This love (essentially) ignores not only our physical bodies but that whole embodiment which consists of our family, job, past and connections. At home, besides being Peter or Jane, we also bear a general character; husband or wife, brother or sister, chief, colleague, or subordinate. Not among our Friends. It is an affair of disentangled, or stripped, minds. Eros will have naked bodies; Friendship naked personalities.

 

Hence (if you will not misunderstand me) the exquisite arbitrariness and irresponsibility of this love. I have no duty to be anyone’s Friend and no man in the world has a duty to be mine. No claims, no shadow of necessity. Friendship is unnecessary, like philosophy, like art, like the universe itself… It has no survival value; rather it is one of those things which gave value to survival.

Birthday Dread?

doggybdayUm…Today’s my birthday.

At first I thought I’d be all weirded out…you know ….being 29 for so long… and whatnot, but that’s not what happened at all.

I just stopped wearing my glassing when I looked in the mirror and things got better.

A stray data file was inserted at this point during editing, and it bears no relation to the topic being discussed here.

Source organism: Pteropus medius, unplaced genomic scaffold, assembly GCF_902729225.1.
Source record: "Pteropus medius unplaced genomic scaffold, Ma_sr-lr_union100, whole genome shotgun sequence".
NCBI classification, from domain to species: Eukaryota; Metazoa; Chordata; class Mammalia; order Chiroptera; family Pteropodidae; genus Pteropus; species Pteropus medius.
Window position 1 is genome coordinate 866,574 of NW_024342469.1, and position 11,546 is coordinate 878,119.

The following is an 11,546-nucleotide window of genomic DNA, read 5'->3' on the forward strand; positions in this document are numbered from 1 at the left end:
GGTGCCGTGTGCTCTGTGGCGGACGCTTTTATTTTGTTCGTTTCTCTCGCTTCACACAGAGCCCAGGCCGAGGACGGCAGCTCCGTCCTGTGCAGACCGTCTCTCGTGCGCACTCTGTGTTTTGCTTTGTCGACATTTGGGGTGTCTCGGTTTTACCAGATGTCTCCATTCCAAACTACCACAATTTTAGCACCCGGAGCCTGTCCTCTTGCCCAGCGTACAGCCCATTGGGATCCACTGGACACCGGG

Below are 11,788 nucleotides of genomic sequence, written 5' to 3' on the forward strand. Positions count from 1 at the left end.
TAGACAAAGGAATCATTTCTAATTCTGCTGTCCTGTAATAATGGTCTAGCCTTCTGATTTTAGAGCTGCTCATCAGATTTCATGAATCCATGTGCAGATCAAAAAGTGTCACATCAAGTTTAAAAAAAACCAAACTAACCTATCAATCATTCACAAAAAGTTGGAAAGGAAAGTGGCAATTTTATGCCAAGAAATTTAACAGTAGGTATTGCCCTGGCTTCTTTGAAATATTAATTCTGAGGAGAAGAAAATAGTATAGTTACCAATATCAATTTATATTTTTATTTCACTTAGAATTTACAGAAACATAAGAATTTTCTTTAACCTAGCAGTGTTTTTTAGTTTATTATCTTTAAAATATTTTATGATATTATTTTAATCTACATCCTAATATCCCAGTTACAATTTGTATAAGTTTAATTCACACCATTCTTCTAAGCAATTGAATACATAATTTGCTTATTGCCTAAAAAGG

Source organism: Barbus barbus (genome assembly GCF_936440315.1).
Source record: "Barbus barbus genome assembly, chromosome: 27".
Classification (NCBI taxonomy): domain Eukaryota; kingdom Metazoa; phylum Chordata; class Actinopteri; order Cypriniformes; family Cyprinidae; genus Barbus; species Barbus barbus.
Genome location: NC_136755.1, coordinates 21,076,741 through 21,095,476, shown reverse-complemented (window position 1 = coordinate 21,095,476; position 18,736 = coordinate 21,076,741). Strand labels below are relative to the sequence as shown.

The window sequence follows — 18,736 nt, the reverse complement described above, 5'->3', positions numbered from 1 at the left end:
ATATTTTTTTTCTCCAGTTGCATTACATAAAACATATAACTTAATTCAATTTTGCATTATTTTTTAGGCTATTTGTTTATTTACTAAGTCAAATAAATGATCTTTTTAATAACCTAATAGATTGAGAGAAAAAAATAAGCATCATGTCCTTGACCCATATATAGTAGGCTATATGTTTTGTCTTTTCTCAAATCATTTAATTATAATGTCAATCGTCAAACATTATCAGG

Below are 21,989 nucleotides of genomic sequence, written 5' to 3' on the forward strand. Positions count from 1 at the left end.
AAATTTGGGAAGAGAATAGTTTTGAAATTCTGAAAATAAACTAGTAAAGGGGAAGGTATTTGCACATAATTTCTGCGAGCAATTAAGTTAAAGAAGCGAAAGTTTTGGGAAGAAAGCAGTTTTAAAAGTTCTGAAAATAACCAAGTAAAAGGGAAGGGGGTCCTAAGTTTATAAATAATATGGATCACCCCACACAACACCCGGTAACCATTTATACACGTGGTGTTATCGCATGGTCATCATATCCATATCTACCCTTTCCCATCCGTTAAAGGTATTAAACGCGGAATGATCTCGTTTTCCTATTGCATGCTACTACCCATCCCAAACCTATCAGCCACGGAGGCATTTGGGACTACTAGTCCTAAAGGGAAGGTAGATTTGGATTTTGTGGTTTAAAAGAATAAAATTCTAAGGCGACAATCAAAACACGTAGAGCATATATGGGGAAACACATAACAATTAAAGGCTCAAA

(Great photo, right? Pugs just have this certain aptitude for conveying feelings.)

 

Want to make my birthday special?

But one of my books or check out my birthday wish list at amazon.

Books:

KINDLE books:

1. “Dog in the Gap: Brief Explorations on Canine Care-Taking and Human Flourishing”

2. Dog in the Gap BONUS EDITION.

3. Life As Prayer: Revived Spirituality Inspired by Ancient Piety (Brother Lawrence makes a great spiritual mentor. This book is great if you want to increase a felt awareness of God’s presence throughout you whole day, and was part of a Devotional Classic Project in Seminary.)

4.  Love You, (in Theory)

5. Soul Care for Creators and Communicators (Inspiration, Soul Care, and great advice for those of us who create and communication. This helps you fill up your tank to keep on with your calling. shot. in. the. arm.)

6. Sparky’s Go-to Guide for Dream Control